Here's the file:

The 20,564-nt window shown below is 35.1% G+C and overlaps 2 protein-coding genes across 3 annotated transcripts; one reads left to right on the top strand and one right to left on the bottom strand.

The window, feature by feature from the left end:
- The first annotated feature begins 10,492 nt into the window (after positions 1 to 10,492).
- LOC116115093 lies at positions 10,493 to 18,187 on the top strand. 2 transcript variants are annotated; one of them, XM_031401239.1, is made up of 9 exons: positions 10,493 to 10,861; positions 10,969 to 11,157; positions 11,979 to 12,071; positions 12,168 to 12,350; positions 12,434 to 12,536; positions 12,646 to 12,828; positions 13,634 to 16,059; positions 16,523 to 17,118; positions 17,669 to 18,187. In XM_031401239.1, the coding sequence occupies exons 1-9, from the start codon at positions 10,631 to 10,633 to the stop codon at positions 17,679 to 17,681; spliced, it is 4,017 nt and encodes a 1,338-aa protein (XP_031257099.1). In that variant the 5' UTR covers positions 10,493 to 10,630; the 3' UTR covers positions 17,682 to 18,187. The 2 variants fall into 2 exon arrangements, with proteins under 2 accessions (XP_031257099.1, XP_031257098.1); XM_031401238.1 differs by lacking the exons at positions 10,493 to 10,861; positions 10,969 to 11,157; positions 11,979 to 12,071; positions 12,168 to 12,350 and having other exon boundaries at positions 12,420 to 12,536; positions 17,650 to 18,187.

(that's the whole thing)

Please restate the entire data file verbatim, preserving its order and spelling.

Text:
The 20,564-nt window shown below is 35.1% G+C and overlaps 2 protein-coding genes across 3 annotated transcripts; one reads left to right on the top strand and one right to left on the bottom strand.

The window, feature by feature from the left end:
- The first annotated feature begins 10,492 nt into the window (after positions 1 to 10,492).
- LOC116115093 lies at positions 10,493 to 18,187 on the top strand. 2 transcript variants are annotated; one of them, XM_031401239.1, is made up of 9 exons: positions 10,493 to 10,861; positions 10,969 to 11,157; positions 11,979 to 12,071; positions 12,168 to 12,350; positions 12,434 to 12,536; positions 12,646 to 12,828; positions 13,634 to 16,059; positions 16,523 to 17,118; positions 17,669 to 18,187. In XM_031401239.1, the coding sequence occupies exons 1-9, from the start codon at positions 10,631 to 10,633 to the stop codon at positions 17,679 to 17,681; spliced, it is 4,017 nt and encodes a 1,338-aa protein (XP_031257099.1). In that variant the 5' UTR covers positions 10,493 to 10,630; the 3' UTR covers positions 17,682 to 18,187. The 2 variants fall into 2 exon arrangements, with proteins under 2 accessions (XP_031257099.1, XP_031257098.1); XM_031401238.1 differs by lacking the exons at positions 10,493 to 10,861; positions 10,969 to 11,157; positions 11,979 to 12,071; positions 12,168 to 12,350 and having other exon boundaries at positions 12,420 to 12,536; positions 17,650 to 18,187.